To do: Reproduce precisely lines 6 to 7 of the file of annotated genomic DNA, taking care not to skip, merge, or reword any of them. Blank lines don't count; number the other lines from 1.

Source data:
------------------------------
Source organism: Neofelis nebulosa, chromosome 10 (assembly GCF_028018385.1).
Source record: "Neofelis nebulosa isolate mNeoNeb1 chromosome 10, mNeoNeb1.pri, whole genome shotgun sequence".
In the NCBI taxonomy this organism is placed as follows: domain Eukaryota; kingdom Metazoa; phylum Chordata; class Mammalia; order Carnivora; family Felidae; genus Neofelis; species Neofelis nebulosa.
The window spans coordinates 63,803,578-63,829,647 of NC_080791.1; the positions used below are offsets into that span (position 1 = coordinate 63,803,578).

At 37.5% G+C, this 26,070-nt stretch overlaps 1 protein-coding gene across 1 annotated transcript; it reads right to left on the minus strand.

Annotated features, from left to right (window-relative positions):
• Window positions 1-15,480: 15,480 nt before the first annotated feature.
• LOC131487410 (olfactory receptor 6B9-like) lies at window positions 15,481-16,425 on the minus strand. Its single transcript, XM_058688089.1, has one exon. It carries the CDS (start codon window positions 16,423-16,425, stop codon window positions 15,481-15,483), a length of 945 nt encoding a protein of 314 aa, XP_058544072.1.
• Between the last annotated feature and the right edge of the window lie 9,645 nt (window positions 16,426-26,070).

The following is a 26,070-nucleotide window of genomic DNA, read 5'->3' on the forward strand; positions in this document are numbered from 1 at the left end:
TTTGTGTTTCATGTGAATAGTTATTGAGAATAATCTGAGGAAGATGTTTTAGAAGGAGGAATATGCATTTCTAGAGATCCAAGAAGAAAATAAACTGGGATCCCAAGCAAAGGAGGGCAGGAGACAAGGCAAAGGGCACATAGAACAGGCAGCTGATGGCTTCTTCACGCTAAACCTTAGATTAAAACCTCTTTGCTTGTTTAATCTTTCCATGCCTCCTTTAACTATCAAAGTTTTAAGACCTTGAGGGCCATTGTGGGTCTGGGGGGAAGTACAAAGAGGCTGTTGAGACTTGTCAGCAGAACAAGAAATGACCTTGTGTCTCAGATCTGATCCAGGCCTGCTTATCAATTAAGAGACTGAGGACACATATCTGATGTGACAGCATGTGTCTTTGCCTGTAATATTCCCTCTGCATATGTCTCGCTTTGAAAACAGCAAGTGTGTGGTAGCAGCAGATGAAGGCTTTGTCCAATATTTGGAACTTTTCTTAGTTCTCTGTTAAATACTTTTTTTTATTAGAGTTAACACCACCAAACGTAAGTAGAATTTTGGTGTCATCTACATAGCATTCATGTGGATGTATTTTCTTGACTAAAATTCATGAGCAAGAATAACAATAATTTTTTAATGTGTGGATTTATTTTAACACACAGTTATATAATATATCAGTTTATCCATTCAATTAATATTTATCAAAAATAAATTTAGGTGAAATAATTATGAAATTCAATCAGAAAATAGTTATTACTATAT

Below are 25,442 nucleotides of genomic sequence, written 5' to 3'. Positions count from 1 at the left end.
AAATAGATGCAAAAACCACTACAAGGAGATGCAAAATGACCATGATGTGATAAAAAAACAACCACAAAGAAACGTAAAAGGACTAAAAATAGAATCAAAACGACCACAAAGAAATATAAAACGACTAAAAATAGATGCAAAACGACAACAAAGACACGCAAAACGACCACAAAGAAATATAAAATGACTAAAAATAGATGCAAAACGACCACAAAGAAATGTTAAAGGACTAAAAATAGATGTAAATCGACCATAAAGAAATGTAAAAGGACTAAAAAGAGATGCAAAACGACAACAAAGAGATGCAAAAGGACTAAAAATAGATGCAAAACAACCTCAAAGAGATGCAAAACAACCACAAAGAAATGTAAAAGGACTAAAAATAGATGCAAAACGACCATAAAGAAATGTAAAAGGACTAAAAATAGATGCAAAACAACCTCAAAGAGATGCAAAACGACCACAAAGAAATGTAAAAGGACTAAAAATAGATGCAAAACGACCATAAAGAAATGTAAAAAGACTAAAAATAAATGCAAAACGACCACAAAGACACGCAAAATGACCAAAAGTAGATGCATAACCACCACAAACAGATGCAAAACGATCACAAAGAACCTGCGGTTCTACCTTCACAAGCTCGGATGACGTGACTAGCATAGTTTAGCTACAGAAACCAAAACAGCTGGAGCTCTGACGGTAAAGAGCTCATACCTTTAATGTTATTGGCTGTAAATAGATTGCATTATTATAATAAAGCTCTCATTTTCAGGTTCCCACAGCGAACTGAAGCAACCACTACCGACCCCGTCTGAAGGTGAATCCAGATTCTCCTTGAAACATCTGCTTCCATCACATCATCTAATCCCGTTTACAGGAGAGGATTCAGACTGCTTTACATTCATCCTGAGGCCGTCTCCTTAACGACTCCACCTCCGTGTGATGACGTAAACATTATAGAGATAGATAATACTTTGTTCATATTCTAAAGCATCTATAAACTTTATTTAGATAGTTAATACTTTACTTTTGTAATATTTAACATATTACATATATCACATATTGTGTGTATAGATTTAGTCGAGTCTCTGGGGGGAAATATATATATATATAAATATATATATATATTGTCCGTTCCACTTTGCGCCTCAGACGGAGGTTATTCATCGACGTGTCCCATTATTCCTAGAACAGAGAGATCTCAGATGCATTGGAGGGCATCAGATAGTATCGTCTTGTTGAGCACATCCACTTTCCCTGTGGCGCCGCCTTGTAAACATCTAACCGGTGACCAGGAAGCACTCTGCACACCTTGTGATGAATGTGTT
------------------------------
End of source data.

Annotated features, from left to right (window-relative positions):
• Window positions 1-15,480: 15,480 nt before the first annotated feature.